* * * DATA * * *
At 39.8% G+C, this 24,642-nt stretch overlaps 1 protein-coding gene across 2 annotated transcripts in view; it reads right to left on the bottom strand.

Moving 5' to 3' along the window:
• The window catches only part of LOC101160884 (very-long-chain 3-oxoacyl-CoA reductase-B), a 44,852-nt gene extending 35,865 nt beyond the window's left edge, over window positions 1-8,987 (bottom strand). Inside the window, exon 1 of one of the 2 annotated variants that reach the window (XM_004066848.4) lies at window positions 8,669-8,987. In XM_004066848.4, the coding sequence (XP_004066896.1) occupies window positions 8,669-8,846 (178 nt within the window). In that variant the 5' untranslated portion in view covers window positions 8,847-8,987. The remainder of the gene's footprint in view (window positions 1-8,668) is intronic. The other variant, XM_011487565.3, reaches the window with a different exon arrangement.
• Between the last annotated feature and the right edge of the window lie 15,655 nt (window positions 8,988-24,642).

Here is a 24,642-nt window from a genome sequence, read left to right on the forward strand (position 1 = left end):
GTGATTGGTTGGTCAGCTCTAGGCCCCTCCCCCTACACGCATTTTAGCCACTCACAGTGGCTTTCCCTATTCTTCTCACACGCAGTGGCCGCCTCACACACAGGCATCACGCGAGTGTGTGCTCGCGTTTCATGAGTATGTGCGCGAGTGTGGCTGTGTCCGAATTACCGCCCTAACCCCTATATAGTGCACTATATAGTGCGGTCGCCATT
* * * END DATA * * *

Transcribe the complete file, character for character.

At 39.8% G+C, this 24,642-nt stretch overlaps 1 protein-coding gene across 2 annotated transcripts in view; it reads right to left on the bottom strand.

Moving 5' to 3' along the window:
• The window catches only part of LOC101160884 (very-long-chain 3-oxoacyl-CoA reductase-B), a 44,852-nt gene extending 35,865 nt beyond the window's left edge, over window positions 1-8,987 (bottom strand). Inside the window, exon 1 of one of the 2 annotated variants that reach the window (XM_004066848.4) lies at window positions 8,669-8,987. In XM_004066848.4, the coding sequence (XP_004066896.1) occupies window positions 8,669-8,846 (178 nt within the window). In that variant the 5' untranslated portion in view covers window positions 8,847-8,987. The remainder of the gene's footprint in view (window positions 1-8,668) is intronic. The other variant, XM_011487565.3, reaches the window with a different exon arrangement.
• Between the last annotated feature and the right edge of the window lie 15,655 nt (window positions 8,988-24,642).

Here is a 24,642-nt window from a genome sequence, read left to right on the forward strand (position 1 = left end):
GTGATTGGTTGGTCAGCTCTAGGCCCCTCCCCCTACACGCATTTTAGCCACTCACAGTGGCTTTCCCTATTCTTCTCACACGCAGTGGCCGCCTCACACACAGGCATCACGCGAGTGTGTGCTCGCGTTTCATGAGTATGTGCGCGAGTGTGGCTGTGTCCGAATTACCGCCCTAACCCCTATATAGTGCACTATATAGTGCGGTCGCCATT